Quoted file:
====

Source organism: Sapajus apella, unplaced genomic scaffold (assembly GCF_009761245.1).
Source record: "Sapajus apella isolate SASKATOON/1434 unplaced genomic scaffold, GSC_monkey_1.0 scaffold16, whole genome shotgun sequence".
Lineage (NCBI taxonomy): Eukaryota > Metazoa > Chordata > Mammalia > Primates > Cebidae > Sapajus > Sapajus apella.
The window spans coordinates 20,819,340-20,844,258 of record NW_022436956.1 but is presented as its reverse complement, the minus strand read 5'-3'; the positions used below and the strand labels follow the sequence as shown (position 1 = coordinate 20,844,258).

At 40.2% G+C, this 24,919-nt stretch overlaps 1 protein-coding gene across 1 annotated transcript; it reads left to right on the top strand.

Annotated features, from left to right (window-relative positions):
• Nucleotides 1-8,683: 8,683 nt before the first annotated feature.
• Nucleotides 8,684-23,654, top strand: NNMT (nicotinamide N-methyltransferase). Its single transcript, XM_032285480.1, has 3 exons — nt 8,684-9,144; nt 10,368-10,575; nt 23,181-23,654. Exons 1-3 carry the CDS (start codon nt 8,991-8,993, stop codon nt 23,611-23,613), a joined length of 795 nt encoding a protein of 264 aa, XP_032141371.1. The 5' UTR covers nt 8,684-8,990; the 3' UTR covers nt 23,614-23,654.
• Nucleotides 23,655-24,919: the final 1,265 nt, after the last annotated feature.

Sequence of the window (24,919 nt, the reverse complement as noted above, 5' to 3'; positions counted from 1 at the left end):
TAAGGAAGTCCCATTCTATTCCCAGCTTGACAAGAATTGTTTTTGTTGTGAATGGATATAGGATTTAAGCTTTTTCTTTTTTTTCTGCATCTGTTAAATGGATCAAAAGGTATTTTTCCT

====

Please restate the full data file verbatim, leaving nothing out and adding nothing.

Source organism: Sapajus apella, unplaced genomic scaffold (assembly GCF_009761245.1).
Source record: "Sapajus apella isolate SASKATOON/1434 unplaced genomic scaffold, GSC_monkey_1.0 scaffold16, whole genome shotgun sequence".
Lineage (NCBI taxonomy): Eukaryota > Metazoa > Chordata > Mammalia > Primates > Cebidae > Sapajus > Sapajus apella.
The window spans coordinates 20,819,340-20,844,258 of record NW_022436956.1 but is presented as its reverse complement, the minus strand read 5'-3'; the positions used below and the strand labels follow the sequence as shown (position 1 = coordinate 20,844,258).

At 40.2% G+C, this 24,919-nt stretch overlaps 1 protein-coding gene across 1 annotated transcript; it reads left to right on the top strand.

Annotated features, from left to right (window-relative positions):
• Nucleotides 1-8,683: 8,683 nt before the first annotated feature.
• Nucleotides 8,684-23,654, top strand: NNMT (nicotinamide N-methyltransferase). Its single transcript, XM_032285480.1, has 3 exons — nt 8,684-9,144; nt 10,368-10,575; nt 23,181-23,654. Exons 1-3 carry the CDS (start codon nt 8,991-8,993, stop codon nt 23,611-23,613), a joined length of 795 nt encoding a protein of 264 aa, XP_032141371.1. The 5' UTR covers nt 8,684-8,990; the 3' UTR covers nt 23,614-23,654.
• Nucleotides 23,655-24,919: the final 1,265 nt, after the last annotated feature.

Sequence of the window (24,919 nt, the reverse complement as noted above, 5' to 3'; positions counted from 1 at the left end):
TAAGGAAGTCCCATTCTATTCCCAGCTTGACAAGAATTGTTTTTGTTGTGAATGGATATAGGATTTAAGCTTTTTCTTTTTTTTCTGCATCTGTTAAATGGATCAAAAGGTATTTTTCCT